Free Higher Ed for a Few

Issue 224

Gov. Cuomo’s tuition scheme benefits better-off families

Lauren Kaori Gurley May 1, 2017

On April 12, New York Gov. Andrew Cuomo arrived at La Guardia Community College in Queens to sign into law his much-touted free college tuition bill. “No child will be denied college because they can’t afford it,” Cuomo told a crowd of cheering students and local politicians.

If only it were so.

As a watered-down version of Senator Bernie Sanders’ free college proposal, Gov. Cuomo’s Excelsior Scholarship pits the needs of middle-class and low-income students against each other.

His Excelsior Scholarship will provide free tuition to City University of New York and State University of New York students whose household incomes are under $100,000 as of fall 2017 (this cap will increase to $125,000 in 2019). However, several requirements will preclude most CUNY students, who on average are less well-off than their SUNY counterparts, from participating.

Recipients of the Excelsior Scholarship must be full-time students. They must graduate within four years. And they must remain in New York State after completing their degree for as many years as they received the scholarship — or else it becomes debt that must be repaid. According to the New York Times, only 3,000 to 5,000 of CUNY’s 274,000 students will qualify.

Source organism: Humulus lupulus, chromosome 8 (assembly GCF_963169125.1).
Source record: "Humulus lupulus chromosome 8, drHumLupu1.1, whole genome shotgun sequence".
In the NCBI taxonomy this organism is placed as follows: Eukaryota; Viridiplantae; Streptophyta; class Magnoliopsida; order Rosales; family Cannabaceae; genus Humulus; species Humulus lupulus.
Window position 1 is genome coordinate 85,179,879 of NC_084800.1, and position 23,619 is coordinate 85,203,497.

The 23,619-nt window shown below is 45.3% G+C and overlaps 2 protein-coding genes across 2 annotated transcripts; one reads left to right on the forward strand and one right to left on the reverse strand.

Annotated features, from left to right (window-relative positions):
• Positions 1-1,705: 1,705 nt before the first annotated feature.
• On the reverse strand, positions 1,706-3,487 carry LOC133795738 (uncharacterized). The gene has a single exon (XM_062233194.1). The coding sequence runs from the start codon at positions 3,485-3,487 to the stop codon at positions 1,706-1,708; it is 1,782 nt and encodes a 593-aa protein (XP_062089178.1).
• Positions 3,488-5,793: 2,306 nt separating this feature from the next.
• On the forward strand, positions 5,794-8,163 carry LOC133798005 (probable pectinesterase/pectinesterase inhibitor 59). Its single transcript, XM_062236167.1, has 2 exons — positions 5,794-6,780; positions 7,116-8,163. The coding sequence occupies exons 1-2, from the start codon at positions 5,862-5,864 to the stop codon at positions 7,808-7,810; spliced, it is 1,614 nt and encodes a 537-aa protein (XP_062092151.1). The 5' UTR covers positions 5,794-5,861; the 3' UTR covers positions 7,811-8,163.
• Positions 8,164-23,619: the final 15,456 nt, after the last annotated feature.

For Tobin Nestoiter, 23, a full-time psychology major at CUNY’s Brooklyn College, the Excelsior Scholarship could have a modest impact. Depending on his financial aid package each year, Nestoiter — the first-generation son of Moldovan immigrants — has had to pay up to $1,500 in tuition expenses per semester, which would be subsidized under the Excelsior Scholarship.

Many Other Expenses

But like most low-income students, the majority of Nestoiter’s tuition expenses are usually paid for by Pell and TAP grants, the federal and state financial aid programs. “The [Excelsior] scholarship wouldn’t really apply to [my] tuition,” says Nestoiter.